By Harry Haun
07 Dec 2009
|Photo by Aubrey Reuben|
David Mamet sightings at his Broadway openings are so next-to-nonexistent it almost amounts to a minor miracle that the cast of Race could coax him onto the stage Dec. 6 for the opening-night curtain call at the Barrymore.
Most first-nighters took it for a mirage, this fleeting historic sight of the author-director squirming in the spotlight a full five seconds, shifting from side to side, hands in his pockets, before bolting back into the wings. Photographers with fast lenses probably feared when their film was developed, there'd be no Mamet there.
It was perhaps pushing it to expect Mamet to show up at his own opening-night party. The staff at The Redeyed Grill didn't even bother to assign him a table.
But then, all things considered, it had been quite a day for Mamet. At 4:19 PM the figurative curtain fell on his Oleanna at the Golden, and at 8:14 PM the literal curtain rose on his Race at the Barrymore. The good news, to some minds anyway, is that this eliminates the possibility of confusing the two. Race, despite the title and much verbal fire-and-thunder on the subject being tossed about in the 33-minute first act, is another round in Mamet's on-going Battle of the Sexes which animated, and amplified, Oleanna and Speed-the-Plow.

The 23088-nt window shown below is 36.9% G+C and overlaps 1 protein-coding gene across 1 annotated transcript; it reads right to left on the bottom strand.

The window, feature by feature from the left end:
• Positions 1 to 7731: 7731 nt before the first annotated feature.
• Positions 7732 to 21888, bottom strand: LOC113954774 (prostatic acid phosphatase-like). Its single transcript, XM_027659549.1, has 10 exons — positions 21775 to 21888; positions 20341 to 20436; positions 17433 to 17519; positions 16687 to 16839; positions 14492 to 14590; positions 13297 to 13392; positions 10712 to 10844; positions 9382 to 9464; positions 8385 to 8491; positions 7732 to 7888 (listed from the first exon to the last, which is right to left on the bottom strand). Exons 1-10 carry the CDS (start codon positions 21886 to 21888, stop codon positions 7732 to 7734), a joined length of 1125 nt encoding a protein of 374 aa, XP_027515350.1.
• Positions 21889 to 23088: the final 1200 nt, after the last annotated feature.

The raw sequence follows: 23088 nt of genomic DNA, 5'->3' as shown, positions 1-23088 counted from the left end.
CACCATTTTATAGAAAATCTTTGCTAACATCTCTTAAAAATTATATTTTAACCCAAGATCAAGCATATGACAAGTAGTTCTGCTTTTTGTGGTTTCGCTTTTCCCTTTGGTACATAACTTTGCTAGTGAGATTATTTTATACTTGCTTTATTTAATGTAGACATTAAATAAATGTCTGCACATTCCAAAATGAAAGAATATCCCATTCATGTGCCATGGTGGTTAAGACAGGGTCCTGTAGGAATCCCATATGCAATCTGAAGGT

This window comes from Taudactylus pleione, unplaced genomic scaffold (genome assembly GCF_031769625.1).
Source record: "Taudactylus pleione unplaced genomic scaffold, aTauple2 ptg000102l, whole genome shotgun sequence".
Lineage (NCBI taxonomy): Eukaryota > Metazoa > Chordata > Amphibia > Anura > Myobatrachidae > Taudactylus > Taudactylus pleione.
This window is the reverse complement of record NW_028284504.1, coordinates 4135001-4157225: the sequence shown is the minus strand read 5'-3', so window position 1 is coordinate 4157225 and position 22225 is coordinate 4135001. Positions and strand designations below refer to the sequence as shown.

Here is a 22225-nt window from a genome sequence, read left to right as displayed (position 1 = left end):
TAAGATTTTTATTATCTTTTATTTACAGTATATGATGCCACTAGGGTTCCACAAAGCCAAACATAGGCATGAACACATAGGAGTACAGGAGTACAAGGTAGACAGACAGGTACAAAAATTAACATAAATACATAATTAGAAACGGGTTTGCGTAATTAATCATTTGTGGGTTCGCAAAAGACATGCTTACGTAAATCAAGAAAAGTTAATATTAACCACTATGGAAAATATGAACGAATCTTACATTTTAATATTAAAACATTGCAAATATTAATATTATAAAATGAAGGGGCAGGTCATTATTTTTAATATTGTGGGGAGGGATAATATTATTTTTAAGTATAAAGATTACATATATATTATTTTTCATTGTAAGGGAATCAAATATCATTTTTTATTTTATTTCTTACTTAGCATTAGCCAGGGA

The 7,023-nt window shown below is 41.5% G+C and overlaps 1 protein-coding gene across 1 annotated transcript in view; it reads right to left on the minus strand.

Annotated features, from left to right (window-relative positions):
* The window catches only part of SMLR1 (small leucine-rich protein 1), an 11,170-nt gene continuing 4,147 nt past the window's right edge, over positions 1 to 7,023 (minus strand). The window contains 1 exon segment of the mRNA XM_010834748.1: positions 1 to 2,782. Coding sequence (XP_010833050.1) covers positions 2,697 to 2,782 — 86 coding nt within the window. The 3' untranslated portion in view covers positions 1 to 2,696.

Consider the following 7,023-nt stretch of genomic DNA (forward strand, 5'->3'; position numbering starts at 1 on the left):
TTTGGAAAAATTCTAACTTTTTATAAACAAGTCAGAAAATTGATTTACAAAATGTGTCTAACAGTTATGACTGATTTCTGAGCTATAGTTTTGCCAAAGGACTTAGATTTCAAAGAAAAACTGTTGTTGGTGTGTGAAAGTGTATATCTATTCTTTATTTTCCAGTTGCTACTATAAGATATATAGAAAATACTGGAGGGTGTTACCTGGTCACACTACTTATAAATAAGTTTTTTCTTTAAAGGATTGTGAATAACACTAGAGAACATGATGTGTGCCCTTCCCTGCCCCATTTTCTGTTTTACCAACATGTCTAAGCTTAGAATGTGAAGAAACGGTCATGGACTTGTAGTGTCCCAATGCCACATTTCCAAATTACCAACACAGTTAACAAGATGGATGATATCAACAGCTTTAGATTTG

Spader and his African-American associate, David Alan Grier, are interviewing a potential client (Richard Thomas), a wealthy married man in need of black-and-white representation, having been accused of raping a black woman in a hotel.
Lounging wordlessly in the background, her long-stemmed legs dangling lazily over a railing, is Susan (the silent?), an African-American paralegal (the Broadway-debuting Kerry Washington). As distractions go, she pretty much upstages the case, which never gets to court—or, for that matter, out of this room. New and larger concerns arise: cherchez la backstabber.
Like Washington, Spader is only now getting around to his Broadway bow, having hidden out in plain sight on television and in features. He downplayed the lawful connection between his "Boston Legal" character, Alan Shore, and the Jack Lawson he plays in Race. "I don't think they'd get along very well," he contended.
Still, the lawyer suit fits him to a T, and he exudes great credibility and authority wearing it. His side of it: "It didn't have anything to do with law. It really had to do with this material and working with David. The material was something I was so excited about. And, from the very first moment that I met David, there's a feeling of comfort and joy of being there and working with him. I absolutely cannot imagine doing this play without him directing it. For me, it was more than half the experience. I am so grateful. He's a wonderful director. For me, he's as good a director as he is a playwright. The sort of thrilling charge that the material has, David has—and to bring that every single day to rehearsal and to discussion and conversation and, then, to performance—infuses and informs the production." Continued...